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Good farming practices deliver benefits

Land & Water

The first analysis of the Upper Waikato Sustainable Milk Project has highlighted the change dairy farmers are making to improve their environmental footprint.

It made farmers realise they could make a positive contribution that led to change, DairyNZ project manager Adrian Brocksopp said.

Brocksopp said he was pleased with the project's progress and there was still time for other farmers to get involved. It showed there was great potential to enact on farm change that benefited the environment by getting farmers to use best-practice farming techniques.

Waikato River

"There are still a lot of things farmers can do that doesn't necessarily mean a big investment to get that change."

Most reductions are based on good farming practices.

Many simple practice changes do not only reduce leaching but can also help make farms more profitable, he said.

The analysis showed 553 dairy farmers had completed a sustainable milk plan.

Within those plans those farmers were committed to 3610 individual actions that were contributing to a positive change in the Waikato River.

Those actions could lead to an average of 8 per cent reduction in nitrogen and a 16 per cent reduction in phosphorus.

The project is the largest environmental good-practice catchment project undertaken by the New Zealand dairy industry.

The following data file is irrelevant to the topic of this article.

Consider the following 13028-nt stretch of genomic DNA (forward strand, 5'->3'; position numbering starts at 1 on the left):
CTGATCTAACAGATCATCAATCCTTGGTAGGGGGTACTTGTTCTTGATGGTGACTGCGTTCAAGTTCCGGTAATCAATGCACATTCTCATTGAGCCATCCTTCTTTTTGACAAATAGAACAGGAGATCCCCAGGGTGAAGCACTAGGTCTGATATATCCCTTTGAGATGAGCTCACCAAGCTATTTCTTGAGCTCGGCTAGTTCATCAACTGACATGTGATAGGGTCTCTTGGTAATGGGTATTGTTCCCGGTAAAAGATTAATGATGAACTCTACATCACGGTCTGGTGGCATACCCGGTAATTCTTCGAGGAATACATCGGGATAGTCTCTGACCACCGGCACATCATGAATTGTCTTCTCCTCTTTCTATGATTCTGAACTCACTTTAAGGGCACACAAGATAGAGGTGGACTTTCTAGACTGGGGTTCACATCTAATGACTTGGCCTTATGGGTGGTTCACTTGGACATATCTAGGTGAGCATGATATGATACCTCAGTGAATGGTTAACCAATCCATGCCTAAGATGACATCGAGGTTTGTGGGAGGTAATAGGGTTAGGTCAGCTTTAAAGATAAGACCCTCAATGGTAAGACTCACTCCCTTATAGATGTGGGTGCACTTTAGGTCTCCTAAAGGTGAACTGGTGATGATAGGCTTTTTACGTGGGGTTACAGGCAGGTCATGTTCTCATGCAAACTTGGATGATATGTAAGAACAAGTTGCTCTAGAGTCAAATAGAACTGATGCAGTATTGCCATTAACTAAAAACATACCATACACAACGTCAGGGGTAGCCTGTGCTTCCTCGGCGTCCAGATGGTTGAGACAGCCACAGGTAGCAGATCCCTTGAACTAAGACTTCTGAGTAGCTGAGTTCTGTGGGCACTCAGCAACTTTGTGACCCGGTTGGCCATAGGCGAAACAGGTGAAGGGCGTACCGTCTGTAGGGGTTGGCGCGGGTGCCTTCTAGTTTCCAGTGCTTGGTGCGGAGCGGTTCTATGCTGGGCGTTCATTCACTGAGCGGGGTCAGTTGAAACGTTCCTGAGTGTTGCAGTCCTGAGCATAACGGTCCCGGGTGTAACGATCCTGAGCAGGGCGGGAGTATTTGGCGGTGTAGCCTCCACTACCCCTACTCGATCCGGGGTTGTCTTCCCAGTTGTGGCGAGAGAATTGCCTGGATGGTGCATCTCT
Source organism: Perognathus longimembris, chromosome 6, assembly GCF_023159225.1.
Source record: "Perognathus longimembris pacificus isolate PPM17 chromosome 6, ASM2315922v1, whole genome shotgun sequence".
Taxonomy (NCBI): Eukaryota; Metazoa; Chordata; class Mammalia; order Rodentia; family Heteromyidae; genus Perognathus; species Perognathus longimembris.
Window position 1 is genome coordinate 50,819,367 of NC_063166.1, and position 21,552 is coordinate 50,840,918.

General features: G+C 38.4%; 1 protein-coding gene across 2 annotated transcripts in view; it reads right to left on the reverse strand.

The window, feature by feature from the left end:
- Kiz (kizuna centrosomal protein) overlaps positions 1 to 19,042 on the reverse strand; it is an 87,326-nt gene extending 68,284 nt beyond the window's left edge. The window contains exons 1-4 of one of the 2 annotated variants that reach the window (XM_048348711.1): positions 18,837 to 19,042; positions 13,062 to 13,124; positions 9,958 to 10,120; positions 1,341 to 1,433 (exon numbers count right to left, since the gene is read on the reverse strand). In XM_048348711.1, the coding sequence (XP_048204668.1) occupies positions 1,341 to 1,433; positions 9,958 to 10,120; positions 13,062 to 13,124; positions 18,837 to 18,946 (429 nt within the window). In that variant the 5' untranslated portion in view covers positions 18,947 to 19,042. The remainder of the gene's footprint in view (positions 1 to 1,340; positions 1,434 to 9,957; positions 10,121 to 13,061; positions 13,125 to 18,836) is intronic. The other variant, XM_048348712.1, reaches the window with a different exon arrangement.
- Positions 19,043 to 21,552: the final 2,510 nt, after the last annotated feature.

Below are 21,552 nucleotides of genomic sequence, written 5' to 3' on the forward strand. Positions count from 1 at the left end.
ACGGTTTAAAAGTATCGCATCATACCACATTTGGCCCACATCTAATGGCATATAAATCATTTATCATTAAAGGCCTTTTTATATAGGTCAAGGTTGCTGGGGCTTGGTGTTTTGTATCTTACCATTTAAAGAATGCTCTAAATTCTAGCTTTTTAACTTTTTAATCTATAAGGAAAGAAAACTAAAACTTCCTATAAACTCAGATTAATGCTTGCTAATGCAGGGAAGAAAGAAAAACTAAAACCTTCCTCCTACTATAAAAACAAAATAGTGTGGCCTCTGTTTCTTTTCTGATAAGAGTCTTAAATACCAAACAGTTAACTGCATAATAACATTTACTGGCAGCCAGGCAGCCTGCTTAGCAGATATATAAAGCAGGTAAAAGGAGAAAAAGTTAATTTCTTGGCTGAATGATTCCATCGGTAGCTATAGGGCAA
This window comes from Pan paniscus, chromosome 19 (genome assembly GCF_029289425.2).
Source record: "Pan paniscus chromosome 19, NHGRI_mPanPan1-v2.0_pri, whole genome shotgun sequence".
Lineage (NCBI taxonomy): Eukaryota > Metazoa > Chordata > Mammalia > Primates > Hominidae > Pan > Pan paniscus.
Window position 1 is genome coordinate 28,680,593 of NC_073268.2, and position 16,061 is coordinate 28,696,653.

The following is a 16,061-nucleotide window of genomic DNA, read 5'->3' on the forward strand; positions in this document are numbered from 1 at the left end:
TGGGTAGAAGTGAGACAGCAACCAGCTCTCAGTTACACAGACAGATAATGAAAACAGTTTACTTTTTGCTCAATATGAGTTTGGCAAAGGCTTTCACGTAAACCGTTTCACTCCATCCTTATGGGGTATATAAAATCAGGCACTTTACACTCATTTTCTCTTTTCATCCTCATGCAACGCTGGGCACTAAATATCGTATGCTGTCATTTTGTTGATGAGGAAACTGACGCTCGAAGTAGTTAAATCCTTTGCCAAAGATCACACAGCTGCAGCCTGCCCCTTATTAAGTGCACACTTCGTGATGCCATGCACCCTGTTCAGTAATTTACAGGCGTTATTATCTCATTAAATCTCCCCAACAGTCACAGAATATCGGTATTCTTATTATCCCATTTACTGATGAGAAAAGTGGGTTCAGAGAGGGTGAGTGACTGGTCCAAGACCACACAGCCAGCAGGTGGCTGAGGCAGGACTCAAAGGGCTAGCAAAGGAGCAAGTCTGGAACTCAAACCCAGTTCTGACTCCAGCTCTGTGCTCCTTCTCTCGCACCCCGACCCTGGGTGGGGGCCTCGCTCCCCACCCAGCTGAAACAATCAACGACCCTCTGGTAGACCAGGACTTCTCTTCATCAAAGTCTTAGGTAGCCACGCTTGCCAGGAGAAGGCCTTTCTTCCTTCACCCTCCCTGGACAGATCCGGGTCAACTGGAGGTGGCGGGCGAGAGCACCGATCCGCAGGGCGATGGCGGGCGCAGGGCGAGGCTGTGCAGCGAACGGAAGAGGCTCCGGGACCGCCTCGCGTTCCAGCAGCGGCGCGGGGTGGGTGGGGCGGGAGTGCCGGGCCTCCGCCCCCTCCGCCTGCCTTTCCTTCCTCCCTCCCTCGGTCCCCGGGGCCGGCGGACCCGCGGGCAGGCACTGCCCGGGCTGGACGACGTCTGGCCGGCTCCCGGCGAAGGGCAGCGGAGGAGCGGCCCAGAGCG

Co-funded by the Waikato River Authority and DairyNZ, it aimed to accelerate the adoption of good environmental practice on farm to ultimately improve the health of the Waikato River.

Over a three-year period from June 2012, all 700 dairy farms in the Upper Waikato Catchment have being offered one-on-one advice and support via the development of a farm-specific DairyNZ sustainable milk plan.

These plans involved consultants working with farmers to assess the current status of their farming system and identify nutrient, effluent, waterways and land management risks, as well as water use efficiency.

An action plan was developed and follow-up support is provided by the consultant during implementation.

If any investment was required, it was generally an investment the farmer needed to do anyway.

Often they would be running a practice that was out of date and no longer considered good practice, Brocksopp said.

"There's definitely room where we can all contribute."

Many of the actions undertaken by these farmers were smaller actions that collectively made a difference.

It highlighted that farmers were on a journey to establish best environmental practice, but all of their journeys were different and some were farther advanced than others.

That was one of the important parts of the project because it allowed farmers to benchmark themselves so they understand where they were at, Brocksopp said.

"Every farmer is not going to be able to drop to that limit overnight. It's going to be a 10-15 year progression."

He believed tools would become available for farmers to meet footprint targets in the future.

"Getting this momentum going is a good start and I think that's really important," he said.

"Everyone involved has done something according to the different levels of where they are and what their awareness is like."

Brocksopp said they hoped to introduce the project into the Waipa catchment and should know by the end of the year if that is going ahead.

Gerald Piddock - Waikato Times


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